We then went round some of the shops in the shopping precinct, Alison bought a couple of tops but I didn't buy anything, still enjoyed pottering around window shopping though.
Then I gave Alison a tour of old Carlisle, she lives in the Scottish Borders and doesn't know the city well. We first went to the cathedral, which, though small (it's the second smallest cathedral in England), has many special features. It was established in 1133 and somehow has survived fires, wars and numerous border raids by the Scots - Carlisle, being a border city has had a lot of strife and has been both English and Scottish numerous times in the past.
The barrel vaulted roof of the cathedral dates from the 14th century and is painted sky blue with golden stars, it is generally quite dark building and looking up to the ceiling feels like looking at a bright blue summer sky. The most famous feature of the cathedral is the east window. It is in the most complex English Gothic style, the Flowing Decorated Gothic. It is truly beautiful when the sun shines through it. Much of the window still contains the original medieval glass.
The choir has forty six black oak misericords - hinged seats. The misericords are carved with various, often fantastic, scenes, hybrid creatures, angels, scenes from legends of the Apostles, St Cuthbert, St Augustine and others. Some of the seats have traces of burns from where monks had fallen asleep in services and burned them with the candles they held. A nice human touch!
From the cathedral we walked the short distance through the grounds to Tullie House Museum and Art Gallery. First we went into the gallery (free entry) which has an extensive and nationally important Pre-Raphaelite exhibition. These form part of the part of the museum's Emily and George Bottomley bequest, which came to Tullie House in 1949. I have always loved Pre- Raphaelite art - even years ago when it wasn't "in fashion", now it is appreciated as it should be once more. As a young teenager I often used to go to the art gallery to look at these paintings and drawings. As well as loving to see the exhibitions I've always liked the "feel" of art galleries and museums, it's like stepping into another world. Tullie House itself is a beautiful building, with well preserved marble staircases, ironwork stair rails and gorgeous ornate wall tiles.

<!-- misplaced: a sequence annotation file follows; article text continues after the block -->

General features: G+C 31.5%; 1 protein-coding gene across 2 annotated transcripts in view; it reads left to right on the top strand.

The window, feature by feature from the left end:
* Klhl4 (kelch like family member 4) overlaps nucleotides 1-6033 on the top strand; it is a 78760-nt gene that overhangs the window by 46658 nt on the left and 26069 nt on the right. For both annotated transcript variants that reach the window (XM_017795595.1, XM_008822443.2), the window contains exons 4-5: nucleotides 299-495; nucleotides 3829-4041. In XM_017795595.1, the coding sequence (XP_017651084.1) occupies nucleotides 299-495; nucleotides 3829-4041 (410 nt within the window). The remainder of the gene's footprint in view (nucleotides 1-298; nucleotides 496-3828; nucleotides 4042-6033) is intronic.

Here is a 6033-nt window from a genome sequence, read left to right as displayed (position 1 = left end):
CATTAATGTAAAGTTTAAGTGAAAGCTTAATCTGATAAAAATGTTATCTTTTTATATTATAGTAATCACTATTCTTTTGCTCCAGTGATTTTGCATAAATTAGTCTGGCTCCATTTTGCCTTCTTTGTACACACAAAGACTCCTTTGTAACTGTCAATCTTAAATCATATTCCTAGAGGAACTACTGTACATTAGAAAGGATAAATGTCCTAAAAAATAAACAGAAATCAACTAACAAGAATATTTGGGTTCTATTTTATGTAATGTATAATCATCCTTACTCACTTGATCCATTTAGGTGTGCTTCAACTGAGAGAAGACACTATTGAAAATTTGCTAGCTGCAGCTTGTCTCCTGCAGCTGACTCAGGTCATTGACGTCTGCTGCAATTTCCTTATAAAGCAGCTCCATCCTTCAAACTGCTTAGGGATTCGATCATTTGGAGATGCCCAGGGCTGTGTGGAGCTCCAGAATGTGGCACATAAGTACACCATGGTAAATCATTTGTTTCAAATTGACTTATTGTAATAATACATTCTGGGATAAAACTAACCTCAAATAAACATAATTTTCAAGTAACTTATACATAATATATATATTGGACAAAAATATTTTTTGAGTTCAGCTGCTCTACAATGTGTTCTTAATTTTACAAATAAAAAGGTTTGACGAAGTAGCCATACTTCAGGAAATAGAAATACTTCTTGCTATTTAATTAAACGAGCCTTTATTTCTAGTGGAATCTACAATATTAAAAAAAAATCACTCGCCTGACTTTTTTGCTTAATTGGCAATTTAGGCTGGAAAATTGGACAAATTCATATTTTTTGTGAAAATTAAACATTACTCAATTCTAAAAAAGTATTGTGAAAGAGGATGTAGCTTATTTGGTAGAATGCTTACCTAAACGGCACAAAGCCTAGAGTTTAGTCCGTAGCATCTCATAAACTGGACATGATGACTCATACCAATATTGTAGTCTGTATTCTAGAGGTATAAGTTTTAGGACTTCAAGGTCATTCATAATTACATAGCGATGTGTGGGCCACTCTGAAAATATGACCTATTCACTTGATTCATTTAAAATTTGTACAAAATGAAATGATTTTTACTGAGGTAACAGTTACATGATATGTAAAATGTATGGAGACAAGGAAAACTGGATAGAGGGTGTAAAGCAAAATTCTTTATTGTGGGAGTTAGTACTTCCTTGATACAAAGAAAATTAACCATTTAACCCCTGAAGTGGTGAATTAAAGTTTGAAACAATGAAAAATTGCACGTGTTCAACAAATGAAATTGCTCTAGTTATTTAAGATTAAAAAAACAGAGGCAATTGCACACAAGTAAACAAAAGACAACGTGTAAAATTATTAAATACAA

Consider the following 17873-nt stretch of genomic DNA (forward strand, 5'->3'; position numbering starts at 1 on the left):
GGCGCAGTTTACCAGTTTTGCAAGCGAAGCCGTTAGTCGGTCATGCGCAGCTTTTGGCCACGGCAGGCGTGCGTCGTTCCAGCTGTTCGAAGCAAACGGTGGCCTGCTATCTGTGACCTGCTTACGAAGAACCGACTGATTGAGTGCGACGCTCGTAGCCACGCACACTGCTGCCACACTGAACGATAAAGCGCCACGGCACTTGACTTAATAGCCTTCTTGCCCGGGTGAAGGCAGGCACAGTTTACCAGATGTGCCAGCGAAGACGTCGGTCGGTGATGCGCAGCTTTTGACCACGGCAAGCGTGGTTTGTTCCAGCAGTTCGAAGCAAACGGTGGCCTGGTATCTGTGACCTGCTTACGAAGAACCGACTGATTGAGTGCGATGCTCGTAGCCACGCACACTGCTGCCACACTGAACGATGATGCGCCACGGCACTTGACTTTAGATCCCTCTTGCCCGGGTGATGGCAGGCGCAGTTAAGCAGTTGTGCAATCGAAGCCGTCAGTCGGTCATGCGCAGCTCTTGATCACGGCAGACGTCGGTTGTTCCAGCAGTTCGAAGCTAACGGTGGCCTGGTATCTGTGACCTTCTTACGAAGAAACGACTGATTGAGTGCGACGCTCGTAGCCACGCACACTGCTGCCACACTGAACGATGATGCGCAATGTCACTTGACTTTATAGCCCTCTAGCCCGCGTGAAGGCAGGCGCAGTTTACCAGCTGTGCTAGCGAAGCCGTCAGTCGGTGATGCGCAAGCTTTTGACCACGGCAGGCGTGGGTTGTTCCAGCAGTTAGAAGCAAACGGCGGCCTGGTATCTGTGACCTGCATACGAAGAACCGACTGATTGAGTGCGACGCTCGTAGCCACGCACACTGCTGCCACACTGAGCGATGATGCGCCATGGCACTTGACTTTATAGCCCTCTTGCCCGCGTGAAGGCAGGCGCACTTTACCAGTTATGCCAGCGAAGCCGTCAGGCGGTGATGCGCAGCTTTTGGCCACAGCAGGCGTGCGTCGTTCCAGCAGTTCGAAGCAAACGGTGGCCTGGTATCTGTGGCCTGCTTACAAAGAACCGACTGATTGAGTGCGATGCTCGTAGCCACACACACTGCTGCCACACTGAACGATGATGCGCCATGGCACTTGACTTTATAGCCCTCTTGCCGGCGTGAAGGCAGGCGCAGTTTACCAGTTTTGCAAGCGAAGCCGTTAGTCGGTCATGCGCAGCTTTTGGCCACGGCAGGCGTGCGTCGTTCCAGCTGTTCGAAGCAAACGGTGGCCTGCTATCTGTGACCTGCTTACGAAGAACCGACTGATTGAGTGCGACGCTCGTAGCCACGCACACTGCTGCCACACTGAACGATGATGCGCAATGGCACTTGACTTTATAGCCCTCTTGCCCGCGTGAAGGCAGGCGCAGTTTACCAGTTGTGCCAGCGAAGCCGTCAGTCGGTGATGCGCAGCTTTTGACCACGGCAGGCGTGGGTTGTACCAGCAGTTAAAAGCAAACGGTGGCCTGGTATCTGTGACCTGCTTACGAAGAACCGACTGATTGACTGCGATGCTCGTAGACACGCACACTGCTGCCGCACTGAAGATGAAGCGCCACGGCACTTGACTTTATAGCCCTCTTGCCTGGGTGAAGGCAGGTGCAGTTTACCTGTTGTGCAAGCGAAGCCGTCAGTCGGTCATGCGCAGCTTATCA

|Madeleine by Arthur Hughes|
Every woman knows a LBD is an essential part of any wardrobe. It can make you look fabulous and feel a million dollars. No wonder it has been around in many versions for almost a century. If you can, go to see this free exhibition, it's well worth seeing. It's on until February 26th. So that was our day out in Carlisle, we saw a lot and spent next to nothing, that's what I call a good day!